Journal of Bioscience and Bioengineering Vol. 105,  No. 6  (June 2008)  Cover

A biotin-containing phospholipid vesicle layer is used for surface resonance plasmon (SPR) biosensing.

When a suspension of vesicle composed of 1,2-dioleoyl-sn-glycero-3-phosphocholine (DOPC) and a biotinylated phospholipid is applied on a self-assembled monolayer (SAM) deposited on a gold-coated SPR sensor chip, the layer of the phospholipid vesicle (phospholipid vesicle layer) forms on the surface.

The vesicle layer can immobilize a biotinylated protein A through the biotin-avidin-biotin linkage. Furthermore, immunoglobulin G (IgG) can bind to the protein A immobilized on the vesicle layer. Because these reactions are designed to take place on the gold surface, the protein immobilization based on the biotin-containing phospholipid vesicle layer is a useful technique for SPR biosensing.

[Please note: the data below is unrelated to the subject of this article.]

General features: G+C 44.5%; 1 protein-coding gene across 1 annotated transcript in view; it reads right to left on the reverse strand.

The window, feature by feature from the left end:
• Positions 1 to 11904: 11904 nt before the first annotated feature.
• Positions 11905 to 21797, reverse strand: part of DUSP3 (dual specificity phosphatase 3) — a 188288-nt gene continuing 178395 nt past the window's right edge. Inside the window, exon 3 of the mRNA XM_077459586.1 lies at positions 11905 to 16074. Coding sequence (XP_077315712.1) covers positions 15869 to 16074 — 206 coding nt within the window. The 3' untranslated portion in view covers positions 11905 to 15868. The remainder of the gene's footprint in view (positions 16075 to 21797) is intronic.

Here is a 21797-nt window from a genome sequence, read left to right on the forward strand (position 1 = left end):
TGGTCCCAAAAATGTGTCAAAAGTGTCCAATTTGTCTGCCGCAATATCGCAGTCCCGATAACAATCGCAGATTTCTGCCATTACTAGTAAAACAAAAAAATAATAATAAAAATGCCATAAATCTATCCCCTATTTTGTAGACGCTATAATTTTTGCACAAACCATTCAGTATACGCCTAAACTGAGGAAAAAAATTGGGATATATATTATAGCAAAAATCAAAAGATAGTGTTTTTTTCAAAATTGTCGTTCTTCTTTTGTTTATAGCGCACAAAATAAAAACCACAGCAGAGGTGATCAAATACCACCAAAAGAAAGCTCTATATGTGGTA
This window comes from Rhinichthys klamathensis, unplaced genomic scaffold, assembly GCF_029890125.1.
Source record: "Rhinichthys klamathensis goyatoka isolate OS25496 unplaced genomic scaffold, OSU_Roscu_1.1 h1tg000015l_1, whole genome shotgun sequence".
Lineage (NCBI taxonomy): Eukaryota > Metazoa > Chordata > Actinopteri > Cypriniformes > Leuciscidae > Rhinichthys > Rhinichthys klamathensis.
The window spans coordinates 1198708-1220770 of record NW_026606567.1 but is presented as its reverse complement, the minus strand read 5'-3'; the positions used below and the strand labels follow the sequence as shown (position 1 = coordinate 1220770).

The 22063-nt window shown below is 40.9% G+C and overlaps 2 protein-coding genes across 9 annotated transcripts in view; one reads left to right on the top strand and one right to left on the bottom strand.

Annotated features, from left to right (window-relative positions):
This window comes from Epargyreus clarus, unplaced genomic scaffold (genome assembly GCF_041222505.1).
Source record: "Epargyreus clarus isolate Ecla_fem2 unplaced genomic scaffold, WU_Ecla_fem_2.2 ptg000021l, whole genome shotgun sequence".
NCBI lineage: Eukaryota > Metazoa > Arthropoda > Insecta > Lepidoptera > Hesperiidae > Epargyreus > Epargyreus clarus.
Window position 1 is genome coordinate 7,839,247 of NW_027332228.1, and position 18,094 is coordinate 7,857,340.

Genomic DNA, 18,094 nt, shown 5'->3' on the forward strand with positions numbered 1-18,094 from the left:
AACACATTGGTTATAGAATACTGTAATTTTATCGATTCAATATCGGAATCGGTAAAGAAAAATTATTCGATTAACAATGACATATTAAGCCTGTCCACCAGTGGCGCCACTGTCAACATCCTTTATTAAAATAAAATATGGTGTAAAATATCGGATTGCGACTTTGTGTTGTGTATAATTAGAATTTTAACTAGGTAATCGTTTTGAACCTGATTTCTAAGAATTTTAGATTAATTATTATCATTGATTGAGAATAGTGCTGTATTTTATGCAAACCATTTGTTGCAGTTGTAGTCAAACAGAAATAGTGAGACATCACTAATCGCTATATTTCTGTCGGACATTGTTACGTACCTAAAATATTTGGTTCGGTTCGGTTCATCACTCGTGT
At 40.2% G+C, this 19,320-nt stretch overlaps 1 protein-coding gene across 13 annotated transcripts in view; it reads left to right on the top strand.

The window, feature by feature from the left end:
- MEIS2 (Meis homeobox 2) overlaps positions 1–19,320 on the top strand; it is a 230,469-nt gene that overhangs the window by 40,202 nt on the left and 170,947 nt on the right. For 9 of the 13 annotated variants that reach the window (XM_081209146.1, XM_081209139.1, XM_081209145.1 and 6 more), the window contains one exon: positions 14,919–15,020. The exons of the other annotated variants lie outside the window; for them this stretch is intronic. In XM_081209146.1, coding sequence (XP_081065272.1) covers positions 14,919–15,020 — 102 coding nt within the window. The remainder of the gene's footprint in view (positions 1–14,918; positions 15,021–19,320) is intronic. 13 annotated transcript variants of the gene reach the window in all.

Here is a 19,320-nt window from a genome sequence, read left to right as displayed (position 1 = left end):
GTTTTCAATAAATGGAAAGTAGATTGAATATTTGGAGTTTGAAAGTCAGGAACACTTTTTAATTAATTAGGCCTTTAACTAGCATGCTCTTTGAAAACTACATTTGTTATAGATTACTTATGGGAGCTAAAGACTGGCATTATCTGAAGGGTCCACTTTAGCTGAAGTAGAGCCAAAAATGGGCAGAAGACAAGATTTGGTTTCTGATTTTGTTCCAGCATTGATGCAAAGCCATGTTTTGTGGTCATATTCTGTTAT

Related article: Ishizuka-Katsura, Y., Wazawa, T., Ban, T., Morigaki, K., and Aoyama, S. J., “Biotin-containing phospholipid vesicle layer formed on self-assembled monolayer of a saccharide-terminated alkyl disulfide for surface plasmon resonance biosensing”, J. Biosci. Bioeng., vol. 105, 527-535 (2008).